Aladdin; Peterloo; 2040 (plus interview)

Blue man crew: He’s no Robin Williams but Will Smith still delights in Disney’s latest live-action remake ‘Aladdin’.

ALADDIN *** (128 minutes) PG

Once you get passed the rather obvious fact that Will Smith is no Robin Williams, Aladdin – the latest but not the last live-action remake of a Disney animation classic – unspools as quite a zesty, funny, family-oriented, visually delightful magic carpet ride through the tale of career thief Aladdin (Mena Massoud), his monkey accomplice Abu and his giant blue servant Genie (Smith), who he conjures by rubbing an oil lamp.

As anyone over ten years old should know by now, Aladdin finds the lamp at the request of evil guy Jafar, who is keen to use the three wishes granted by the genie to take over the local area and vanquish his many enemies.

But after being betrayed by Jafar – a right royal rotter played with slimy malevolence by Marwan Kenzari – Aladdin takes possession of the lamp, hoping the genie’s powers can help the strong-willed, proto-feminist Princess Jasmine (Naomi Scott) fall for him.

Now, most right-thinking people would have been wary to learn that the director of Aladdin is Guy Ritchie, whose particular brand of gangsta machismo courses through films such as Lock, Stock and Two Smoking Barrels, Snatch, RocknRolla, Sherlock Holmes, The Man from U.N.C.L.E and the godawful King Arthur.

So, pray, what is he doing helming a high-end Disney fantasy musical where nobody is allowed to cuss, bash, slice, stab, shoot or otherwise kill anybody? Good question.

Though he has said doing Aladdin was principally to please his kids by making a family film, it’s a fair bet Ritchie also relished the career-boosting idea of broadening his palette by getting on side with the Disney megalith.

And, to his credit, he has done a proficient job that delivers on expectations and is careful to colour inside the borders.

Aladdin’s quest for love, Jasmine’s quest for respect and independence (the only major change from the original, and a good one), the Genie’s hopes for freedom and a mortal girlfriend all gel nicely and obediently. Just as the Genie must obey Aladdin’s commands, so too Ritchie’s direction is at the service of the Disney master.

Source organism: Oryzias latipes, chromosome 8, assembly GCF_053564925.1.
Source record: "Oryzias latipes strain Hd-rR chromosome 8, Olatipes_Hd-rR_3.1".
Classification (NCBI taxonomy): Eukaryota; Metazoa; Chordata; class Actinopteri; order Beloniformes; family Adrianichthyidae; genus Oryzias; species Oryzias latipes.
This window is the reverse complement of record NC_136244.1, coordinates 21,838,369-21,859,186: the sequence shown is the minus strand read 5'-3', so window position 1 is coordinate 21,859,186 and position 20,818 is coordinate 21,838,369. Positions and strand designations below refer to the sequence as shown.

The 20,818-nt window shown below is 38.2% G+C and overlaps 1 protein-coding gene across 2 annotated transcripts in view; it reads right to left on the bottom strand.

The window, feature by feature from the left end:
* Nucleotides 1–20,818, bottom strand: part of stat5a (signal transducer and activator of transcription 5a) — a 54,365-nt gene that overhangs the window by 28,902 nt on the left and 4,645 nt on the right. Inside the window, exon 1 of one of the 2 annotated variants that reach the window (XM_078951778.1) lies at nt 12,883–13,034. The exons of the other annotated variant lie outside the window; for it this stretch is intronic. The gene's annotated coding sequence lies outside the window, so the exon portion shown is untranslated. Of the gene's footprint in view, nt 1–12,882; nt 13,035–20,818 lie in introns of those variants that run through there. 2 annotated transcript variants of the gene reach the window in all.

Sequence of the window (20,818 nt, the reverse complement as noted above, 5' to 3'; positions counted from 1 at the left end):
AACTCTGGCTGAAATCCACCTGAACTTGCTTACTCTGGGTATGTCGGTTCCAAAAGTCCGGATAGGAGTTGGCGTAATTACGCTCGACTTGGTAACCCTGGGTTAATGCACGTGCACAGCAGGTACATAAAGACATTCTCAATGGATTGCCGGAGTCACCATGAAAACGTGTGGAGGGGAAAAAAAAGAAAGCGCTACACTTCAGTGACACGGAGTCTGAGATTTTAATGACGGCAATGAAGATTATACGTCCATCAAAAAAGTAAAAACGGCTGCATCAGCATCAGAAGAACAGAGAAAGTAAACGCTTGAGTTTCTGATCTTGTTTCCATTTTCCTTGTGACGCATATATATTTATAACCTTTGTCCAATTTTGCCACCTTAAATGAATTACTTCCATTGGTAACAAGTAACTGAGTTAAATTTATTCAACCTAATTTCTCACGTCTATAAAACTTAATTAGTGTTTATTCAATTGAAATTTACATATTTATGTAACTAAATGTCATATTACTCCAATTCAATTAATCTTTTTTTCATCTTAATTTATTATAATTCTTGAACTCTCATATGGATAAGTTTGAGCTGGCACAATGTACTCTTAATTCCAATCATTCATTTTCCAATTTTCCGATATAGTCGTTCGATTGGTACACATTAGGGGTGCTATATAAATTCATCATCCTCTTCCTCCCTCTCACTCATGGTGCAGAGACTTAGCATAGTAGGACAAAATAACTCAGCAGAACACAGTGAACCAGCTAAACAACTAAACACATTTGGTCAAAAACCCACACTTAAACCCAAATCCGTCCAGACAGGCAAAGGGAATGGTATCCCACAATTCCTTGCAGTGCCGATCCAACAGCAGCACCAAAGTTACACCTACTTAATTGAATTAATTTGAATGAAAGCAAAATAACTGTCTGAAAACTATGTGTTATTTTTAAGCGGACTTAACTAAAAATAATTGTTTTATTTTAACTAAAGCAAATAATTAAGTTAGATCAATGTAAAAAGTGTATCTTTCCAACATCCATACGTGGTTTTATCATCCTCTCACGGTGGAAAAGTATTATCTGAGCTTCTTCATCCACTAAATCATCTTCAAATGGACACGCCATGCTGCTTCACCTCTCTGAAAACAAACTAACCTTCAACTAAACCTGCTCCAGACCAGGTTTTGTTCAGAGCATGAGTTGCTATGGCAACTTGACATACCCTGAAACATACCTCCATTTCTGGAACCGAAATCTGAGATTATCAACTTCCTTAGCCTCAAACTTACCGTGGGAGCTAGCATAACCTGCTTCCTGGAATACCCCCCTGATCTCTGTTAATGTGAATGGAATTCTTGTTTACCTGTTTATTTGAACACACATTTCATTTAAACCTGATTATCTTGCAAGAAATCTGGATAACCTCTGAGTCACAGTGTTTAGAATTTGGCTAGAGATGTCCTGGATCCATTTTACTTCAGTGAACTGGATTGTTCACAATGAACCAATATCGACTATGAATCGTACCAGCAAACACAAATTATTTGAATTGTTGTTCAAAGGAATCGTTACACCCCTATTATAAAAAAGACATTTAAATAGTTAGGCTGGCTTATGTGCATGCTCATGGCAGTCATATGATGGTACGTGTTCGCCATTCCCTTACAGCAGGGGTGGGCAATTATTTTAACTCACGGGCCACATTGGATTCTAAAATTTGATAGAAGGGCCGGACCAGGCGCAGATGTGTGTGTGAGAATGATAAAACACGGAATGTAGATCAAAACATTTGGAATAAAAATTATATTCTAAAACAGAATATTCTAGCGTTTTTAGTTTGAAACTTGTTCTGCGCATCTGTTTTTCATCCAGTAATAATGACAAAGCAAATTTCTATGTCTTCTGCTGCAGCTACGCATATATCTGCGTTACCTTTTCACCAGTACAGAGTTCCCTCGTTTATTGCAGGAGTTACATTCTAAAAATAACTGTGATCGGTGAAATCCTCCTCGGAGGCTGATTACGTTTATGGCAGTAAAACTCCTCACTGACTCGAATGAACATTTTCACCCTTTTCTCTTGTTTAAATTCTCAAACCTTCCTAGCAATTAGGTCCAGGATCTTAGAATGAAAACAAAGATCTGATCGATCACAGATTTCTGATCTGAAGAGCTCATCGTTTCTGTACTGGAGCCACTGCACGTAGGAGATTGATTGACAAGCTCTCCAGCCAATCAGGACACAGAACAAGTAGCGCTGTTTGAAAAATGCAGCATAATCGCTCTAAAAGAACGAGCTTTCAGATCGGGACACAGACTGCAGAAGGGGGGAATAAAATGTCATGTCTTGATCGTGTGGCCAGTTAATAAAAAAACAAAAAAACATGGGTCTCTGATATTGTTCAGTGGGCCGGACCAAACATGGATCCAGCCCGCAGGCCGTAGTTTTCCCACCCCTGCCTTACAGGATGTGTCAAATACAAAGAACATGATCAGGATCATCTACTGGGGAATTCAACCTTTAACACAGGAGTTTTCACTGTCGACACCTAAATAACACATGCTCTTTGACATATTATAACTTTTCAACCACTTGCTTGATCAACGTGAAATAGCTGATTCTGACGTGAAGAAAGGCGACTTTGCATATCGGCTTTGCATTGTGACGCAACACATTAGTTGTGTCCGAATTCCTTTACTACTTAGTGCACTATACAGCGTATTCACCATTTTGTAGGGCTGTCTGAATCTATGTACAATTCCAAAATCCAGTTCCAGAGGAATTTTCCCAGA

Thus, the film never willfully moves out from the shadow of Robin Williams, as it knew it couldn’t. One suspects that was by decree. Williams proved his comic genius in his voicework for the 1992 film and for Smith to try and out-do him would likely have been as disastrous as some of Smith’s recent films.

Everybody associated with Aladdin would have known how the film would remind the audience of how funny Williams was, so why fight it?

There is a golden comic moment where it looks as though Will Smith’s Genie is powered by the same anarchic, rule-breaking comic adrenalin that Williams imbued with his blue-toned masterpiece.

Alas, it only lasts a moment. Nothing else comes close to what Williams did in the original film, who shamelessly filled Aladdin’s historical setting with anachronistic pop-culture references and improvised wit.

Still, while Smith can’t recreate the magic of Williams he does bring his own snappy, slang-filled charm to the Genie.

Coupled with the powerhouse FX Disney liked hard-wiring into these films, Aladdin makes for a good, satisfying family outing, even if the impulse immediately afterwards is to rewatch the original.

PETERLOO *** (155 minutes) M

One of Britain’s titans of social realist cinema, Mike Leigh, offers a methodical, slow-burn, disturbing account of the devious politics that lead to the attack on peaceful demonstrators in Manchester’s St Peter’s Field on 16 August, 1819.